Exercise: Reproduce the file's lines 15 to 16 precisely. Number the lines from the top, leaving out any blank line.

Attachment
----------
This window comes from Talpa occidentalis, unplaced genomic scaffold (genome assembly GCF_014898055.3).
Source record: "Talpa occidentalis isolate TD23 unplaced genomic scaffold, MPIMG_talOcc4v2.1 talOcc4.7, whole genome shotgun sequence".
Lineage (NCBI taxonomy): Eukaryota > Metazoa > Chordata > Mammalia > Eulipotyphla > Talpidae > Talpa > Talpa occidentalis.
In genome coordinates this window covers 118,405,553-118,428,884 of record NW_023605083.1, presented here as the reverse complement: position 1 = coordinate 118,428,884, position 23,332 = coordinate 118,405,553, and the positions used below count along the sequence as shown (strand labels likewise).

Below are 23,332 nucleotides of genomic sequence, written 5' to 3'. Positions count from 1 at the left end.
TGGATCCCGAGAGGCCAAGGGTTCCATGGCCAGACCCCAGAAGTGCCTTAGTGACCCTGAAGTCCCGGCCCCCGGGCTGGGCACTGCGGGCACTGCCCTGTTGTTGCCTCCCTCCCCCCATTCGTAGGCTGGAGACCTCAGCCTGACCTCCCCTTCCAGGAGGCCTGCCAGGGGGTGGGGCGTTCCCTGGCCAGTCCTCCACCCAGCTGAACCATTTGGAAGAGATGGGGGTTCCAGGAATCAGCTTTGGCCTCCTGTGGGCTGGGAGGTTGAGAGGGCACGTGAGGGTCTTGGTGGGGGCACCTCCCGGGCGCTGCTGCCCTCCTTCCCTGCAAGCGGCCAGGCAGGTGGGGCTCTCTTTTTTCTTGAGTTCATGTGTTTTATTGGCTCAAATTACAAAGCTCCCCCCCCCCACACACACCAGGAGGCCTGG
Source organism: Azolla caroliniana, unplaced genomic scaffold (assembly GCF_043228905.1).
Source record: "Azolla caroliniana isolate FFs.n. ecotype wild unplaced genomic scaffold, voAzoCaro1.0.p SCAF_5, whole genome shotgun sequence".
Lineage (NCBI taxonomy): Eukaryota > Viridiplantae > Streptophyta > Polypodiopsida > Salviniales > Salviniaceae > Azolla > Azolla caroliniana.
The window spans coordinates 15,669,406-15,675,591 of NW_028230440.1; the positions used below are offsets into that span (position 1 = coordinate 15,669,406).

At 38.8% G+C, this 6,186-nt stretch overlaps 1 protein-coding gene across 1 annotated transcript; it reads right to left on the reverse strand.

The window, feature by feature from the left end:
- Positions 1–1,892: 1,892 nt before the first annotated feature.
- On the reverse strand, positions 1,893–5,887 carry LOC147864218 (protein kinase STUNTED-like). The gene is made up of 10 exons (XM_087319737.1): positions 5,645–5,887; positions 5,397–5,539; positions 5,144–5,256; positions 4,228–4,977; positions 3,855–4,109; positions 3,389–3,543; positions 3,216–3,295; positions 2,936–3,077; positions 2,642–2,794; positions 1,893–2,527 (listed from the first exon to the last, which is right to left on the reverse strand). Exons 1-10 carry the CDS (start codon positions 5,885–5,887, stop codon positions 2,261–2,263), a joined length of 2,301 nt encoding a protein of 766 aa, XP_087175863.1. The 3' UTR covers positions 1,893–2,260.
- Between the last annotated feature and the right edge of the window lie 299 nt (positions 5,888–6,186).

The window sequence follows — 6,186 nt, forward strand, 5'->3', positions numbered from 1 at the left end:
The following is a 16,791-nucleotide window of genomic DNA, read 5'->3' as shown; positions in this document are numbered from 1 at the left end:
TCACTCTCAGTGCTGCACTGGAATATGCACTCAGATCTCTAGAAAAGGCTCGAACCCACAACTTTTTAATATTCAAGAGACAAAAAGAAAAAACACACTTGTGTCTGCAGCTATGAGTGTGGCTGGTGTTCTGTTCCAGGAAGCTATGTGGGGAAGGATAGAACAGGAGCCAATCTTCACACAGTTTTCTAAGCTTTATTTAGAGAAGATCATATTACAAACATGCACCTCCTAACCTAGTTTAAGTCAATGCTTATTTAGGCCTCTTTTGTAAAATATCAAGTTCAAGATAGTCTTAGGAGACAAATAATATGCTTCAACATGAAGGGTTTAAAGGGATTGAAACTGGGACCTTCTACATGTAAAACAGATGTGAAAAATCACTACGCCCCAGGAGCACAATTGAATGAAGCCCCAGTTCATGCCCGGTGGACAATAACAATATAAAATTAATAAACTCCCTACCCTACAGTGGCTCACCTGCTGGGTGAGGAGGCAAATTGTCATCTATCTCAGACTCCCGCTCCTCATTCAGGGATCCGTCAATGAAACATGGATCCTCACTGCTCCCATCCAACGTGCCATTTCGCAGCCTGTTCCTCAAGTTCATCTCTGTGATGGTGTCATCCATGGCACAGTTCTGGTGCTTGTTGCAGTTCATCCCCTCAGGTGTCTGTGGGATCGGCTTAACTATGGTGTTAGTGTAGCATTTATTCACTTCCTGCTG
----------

- Between the last annotated feature and the right edge of the window lie 299 nt (positions 5,888–6,186).

The window sequence follows — 6,186 nt, forward strand, 5'->3', positions numbered from 1 at the left end: